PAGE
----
Tragedy at an Execution


Elizabeth Godfrey (sometimes Godfry) took a room in a house ‘of ill repute’ in the Marylebone area of London just before Christmas 1806. Her room was next to Richard Prince who was living with a woman named Emily Bisset in a property owned by Mr William Scott.

Richard and Elizabeth had an argument, apparently due to him having sent for William Atkins, the watchman, to arrest her for having a man (possibly a ‘customer’) in her room the day before. It was alleged that Elizabeth’s hand was cut, by Richard, during the altercation. She was quickly freed without any criminal charges being brought.

It would seem that Elizabeth wanted revenge on Richard and she knocked on Richard and Emily’s door between 5pm and 6pm on the evening of Christmas Day. Elizabeth verbally abused Richard for fetching the watchman and subsequently stabbed Richard just below the eye with a pocket knife. Emily took Richard to a surgeon who decided that he needed immediate hospital treatment for what was considered ‘a dangerous injury’. He was admitted to the Middlesex Hospital under the care of Mr Barry, a surgeon, and survived in hospital until Saturday 18 January when he finally died from the wound.

Elizabeth had been arrested and originally charged with wounding, with the charge being upgraded to murder after Richard died. She came to trial at the Old Bailey on the 18 February 1807 before Mr Justice Heath. Emily Bisset, her landlord William Scott and William Atkins, the watchman, gave evidence for the prosecution. Mr. Barry told the court that he was certain that the cause of Richard’s death was the stab wound.

Elizabeth had no real answer to the charge of stabbing Richard. It was not possible to argue self defence as the reported incidents of Richard injuring her hand and of her stabbing him were separated by a considerable passage of time. The jury found her guilty of wilful murder after a brief deliberation and Elizabeth was returned to Newgate to await sentence at the end of the Sessions.

She was not the only person to have been convicted of murder at these Sessions. John Holloway and Owen Haggerty had robbed and murdered John Cole Steele on Hounslow Heath in Middlesex in November 1802. All three were duly sentenced to be hanged and their bodies delivered to Surgeon’s Hall for dissection with their executions to take place three days later, on Monday 23 February 1807.

Hanging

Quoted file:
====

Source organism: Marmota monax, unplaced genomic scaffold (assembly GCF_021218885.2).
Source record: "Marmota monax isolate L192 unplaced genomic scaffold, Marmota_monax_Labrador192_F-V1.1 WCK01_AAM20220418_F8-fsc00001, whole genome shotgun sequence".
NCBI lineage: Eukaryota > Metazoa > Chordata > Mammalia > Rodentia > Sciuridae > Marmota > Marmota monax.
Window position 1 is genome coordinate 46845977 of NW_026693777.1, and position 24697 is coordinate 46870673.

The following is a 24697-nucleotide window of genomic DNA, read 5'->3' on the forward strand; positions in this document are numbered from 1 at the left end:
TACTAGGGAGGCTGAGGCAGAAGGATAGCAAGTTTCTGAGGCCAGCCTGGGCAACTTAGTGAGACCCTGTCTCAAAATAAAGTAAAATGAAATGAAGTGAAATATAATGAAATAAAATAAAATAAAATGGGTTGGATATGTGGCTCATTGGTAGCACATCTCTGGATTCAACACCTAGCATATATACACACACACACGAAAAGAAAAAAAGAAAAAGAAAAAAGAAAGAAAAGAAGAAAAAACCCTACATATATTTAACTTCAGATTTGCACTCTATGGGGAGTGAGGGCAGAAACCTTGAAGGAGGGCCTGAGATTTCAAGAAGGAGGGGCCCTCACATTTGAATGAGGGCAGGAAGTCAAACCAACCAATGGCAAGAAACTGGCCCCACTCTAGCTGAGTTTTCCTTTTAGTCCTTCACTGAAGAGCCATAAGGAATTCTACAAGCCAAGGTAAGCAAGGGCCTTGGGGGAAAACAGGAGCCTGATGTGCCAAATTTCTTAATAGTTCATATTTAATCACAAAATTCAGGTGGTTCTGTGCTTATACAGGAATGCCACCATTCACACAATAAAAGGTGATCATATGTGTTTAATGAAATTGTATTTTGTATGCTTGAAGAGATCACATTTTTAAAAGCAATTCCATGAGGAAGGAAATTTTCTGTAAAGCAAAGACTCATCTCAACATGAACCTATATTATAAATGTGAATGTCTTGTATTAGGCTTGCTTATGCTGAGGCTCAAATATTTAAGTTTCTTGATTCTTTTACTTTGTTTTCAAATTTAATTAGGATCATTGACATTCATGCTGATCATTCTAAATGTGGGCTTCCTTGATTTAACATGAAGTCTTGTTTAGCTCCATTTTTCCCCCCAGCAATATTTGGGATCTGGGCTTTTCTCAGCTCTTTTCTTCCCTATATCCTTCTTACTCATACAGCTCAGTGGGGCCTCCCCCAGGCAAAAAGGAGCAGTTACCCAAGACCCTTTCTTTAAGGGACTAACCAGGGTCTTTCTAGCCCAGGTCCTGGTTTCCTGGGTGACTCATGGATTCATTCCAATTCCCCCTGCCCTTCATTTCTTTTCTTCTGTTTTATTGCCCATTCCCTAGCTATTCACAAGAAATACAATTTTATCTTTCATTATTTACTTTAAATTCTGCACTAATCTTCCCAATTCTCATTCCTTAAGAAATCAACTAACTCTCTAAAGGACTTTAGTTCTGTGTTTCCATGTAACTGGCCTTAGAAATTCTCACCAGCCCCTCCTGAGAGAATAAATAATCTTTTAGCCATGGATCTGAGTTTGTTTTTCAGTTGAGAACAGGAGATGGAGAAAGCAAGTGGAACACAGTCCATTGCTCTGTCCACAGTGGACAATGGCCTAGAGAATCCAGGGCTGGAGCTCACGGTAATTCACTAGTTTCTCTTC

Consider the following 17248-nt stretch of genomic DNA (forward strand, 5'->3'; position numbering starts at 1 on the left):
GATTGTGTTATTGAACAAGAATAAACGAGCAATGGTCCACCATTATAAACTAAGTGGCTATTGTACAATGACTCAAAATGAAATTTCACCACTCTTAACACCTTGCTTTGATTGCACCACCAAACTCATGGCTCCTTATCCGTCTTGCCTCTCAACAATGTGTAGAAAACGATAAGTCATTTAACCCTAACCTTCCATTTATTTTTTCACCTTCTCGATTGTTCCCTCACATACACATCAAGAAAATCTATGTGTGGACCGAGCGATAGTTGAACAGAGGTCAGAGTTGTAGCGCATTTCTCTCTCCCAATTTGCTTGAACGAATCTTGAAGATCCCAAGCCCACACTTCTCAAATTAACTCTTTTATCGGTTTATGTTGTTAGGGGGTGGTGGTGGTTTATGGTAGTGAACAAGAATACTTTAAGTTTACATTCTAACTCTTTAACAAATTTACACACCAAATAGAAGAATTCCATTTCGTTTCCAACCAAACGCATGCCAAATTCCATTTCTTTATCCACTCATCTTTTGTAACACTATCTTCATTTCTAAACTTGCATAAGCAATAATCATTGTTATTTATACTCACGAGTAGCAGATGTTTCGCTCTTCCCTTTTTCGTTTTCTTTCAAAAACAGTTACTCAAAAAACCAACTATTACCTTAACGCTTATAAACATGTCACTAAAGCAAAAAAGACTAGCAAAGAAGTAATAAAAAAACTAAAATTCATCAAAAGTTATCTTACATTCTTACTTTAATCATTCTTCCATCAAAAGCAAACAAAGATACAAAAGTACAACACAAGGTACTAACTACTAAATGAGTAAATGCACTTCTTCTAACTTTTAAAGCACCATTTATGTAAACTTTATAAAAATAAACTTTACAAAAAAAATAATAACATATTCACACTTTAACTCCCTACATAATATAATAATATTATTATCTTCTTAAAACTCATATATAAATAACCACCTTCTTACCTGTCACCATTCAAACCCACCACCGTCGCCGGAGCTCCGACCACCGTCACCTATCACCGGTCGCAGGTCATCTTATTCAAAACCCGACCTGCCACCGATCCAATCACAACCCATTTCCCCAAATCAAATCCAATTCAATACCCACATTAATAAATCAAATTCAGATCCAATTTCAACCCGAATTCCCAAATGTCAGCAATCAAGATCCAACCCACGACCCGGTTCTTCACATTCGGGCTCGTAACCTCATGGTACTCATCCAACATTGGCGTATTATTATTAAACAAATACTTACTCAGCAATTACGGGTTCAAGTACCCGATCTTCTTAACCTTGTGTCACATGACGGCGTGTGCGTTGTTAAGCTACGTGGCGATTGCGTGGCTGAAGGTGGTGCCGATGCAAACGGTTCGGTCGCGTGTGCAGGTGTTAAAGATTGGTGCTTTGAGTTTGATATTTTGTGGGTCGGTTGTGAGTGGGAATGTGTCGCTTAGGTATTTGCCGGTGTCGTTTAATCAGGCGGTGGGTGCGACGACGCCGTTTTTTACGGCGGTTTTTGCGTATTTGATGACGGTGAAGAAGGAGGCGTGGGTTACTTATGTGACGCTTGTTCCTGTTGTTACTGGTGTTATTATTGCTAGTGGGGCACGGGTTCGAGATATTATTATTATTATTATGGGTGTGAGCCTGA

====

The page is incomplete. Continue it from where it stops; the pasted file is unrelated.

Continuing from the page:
Unsurprisingly, the hanging of these three murderers attracted enormous public interest and it was estimated that no less than forty thousand people had come to watch, with every inch of ground outside Newgate and the Old Bailey occupied. The sheer numbers and the pressure created by movements in the crowd quickly began to cause problems as people were crushed and trampled even before the execution preparations commenced.

As the three people died on the gallows above, more were being injured and dying in the crowd in the Old Bailey below. Women, children and men were being crushed and then trampled as they fainted and fell. It is reported that there were cries of “Murder, Murder” from some of the victims. It was impossible for the small number of officials present to do anything to help the injured as they were so densely packed in.

It was only after the bodies of the three murderers could be taken down and the gallows removed back inside Newgate that officials were able to clear the street and begin to attend to the casualties. There were a total of twenty-seven bodies recovered and some seventy or so casualties requiring treatment.  The site was strewn with hats, shoes and other personal effects of the dead and injured.

Most of the dead were taken to St. Bartholomew’s Hospital where a temporary mortuary was set up to enable relatives to come and identify their loved ones. An inquest into the tragedy opened at the hospital the following day which concluded on the Friday with a verdict “That several persons came by their death from compression and suffocation.” It is not clear what, if any, action was taken by the authorities to prevent a recurrence of the tragedy but no similar problems were reported subsequently.

 


Kirsty Gray

About Kirsty Gray

Kirsty Gray Managing Director: Family Wise Limited, Chair: Society for One-Place Studies, Director of English Studies: National Institute for Genealogical Studies, Author: Pen and Sword Books and freelance author for various publications across the globe.

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